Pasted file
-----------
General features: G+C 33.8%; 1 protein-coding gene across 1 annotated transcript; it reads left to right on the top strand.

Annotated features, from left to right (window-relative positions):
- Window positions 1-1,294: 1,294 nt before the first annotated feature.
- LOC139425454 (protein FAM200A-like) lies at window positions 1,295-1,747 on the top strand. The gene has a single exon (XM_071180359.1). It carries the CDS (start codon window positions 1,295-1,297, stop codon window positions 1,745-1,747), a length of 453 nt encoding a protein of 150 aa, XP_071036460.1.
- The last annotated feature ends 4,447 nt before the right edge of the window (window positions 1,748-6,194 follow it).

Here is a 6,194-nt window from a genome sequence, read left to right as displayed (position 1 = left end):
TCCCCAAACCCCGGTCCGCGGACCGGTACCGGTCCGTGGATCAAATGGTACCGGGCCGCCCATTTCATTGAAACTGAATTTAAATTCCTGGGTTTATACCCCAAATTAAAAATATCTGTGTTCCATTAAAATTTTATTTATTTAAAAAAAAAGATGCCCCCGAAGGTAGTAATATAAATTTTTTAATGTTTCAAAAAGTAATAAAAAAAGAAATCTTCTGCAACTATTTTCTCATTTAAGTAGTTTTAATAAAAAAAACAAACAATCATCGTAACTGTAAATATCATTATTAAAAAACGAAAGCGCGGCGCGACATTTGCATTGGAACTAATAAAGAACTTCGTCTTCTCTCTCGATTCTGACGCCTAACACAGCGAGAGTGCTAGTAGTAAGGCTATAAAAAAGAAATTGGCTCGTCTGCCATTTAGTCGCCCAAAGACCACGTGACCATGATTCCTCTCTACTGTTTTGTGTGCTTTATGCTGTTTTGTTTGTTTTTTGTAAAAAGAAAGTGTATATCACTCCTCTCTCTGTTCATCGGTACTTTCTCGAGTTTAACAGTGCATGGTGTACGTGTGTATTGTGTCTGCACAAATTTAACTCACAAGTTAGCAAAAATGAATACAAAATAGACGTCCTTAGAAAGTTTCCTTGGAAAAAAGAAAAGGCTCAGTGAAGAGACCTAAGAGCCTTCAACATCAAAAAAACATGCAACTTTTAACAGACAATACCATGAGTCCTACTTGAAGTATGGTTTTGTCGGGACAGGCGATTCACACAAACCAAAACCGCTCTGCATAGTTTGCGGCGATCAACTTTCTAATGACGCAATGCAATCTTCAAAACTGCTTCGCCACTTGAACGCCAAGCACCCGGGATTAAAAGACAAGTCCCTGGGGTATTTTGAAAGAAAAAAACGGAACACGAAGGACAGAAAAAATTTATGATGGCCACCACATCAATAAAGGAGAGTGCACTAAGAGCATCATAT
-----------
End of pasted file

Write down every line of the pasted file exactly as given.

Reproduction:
General features: G+C 33.8%; 1 protein-coding gene across 1 annotated transcript; it reads left to right on the top strand.

Annotated features, from left to right (window-relative positions):
- Window positions 1-1,294: 1,294 nt before the first annotated feature.
- LOC139425454 (protein FAM200A-like) lies at window positions 1,295-1,747 on the top strand. The gene has a single exon (XM_071180359.1). It carries the CDS (start codon window positions 1,295-1,297, stop codon window positions 1,745-1,747), a length of 453 nt encoding a protein of 150 aa, XP_071036460.1.
- The last annotated feature ends 4,447 nt before the right edge of the window (window positions 1,748-6,194 follow it).

Here is a 6,194-nt window from a genome sequence, read left to right as displayed (position 1 = left end):
TCCCCAAACCCCGGTCCGCGGACCGGTACCGGTCCGTGGATCAAATGGTACCGGGCCGCCCATTTCATTGAAACTGAATTTAAATTCCTGGGTTTATACCCCAAATTAAAAATATCTGTGTTCCATTAAAATTTTATTTATTTAAAAAAAAAGATGCCCCCGAAGGTAGTAATATAAATTTTTTAATGTTTCAAAAAGTAATAAAAAAAGAAATCTTCTGCAACTATTTTCTCATTTAAGTAGTTTTAATAAAAAAAACAAACAATCATCGTAACTGTAAATATCATTATTAAAAAACGAAAGCGCGGCGCGACATTTGCATTGGAACTAATAAAGAACTTCGTCTTCTCTCTCGATTCTGACGCCTAACACAGCGAGAGTGCTAGTAGTAAGGCTATAAAAAAGAAATTGGCTCGTCTGCCATTTAGTCGCCCAAAGACCACGTGACCATGATTCCTCTCTACTGTTTTGTGTGCTTTATGCTGTTTTGTTTGTTTTTTGTAAAAAGAAAGTGTATATCACTCCTCTCTCTGTTCATCGGTACTTTCTCGAGTTTAACAGTGCATGGTGTACGTGTGTATTGTGTCTGCACAAATTTAACTCACAAGTTAGCAAAAATGAATACAAAATAGACGTCCTTAGAAAGTTTCCTTGGAAAAAAGAAAAGGCTCAGTGAAGAGACCTAAGAGCCTTCAACATCAAAAAAACATGCAACTTTTAACAGACAATACCATGAGTCCTACTTGAAGTATGGTTTTGTCGGGACAGGCGATTCACACAAACCAAAACCGCTCTGCATAGTTTGCGGCGATCAACTTTCTAATGACGCAATGCAATCTTCAAAACTGCTTCGCCACTTGAACGCCAAGCACCCGGGATTAAAAGACAAGTCCCTGGGGTATTTTGAAAGAAAAAAACGGAACACGAAGGACAGAAAAAATTTATGATGGCCACCACATCAATAAAGGAGAGTGCACTAAGAGCATCATAT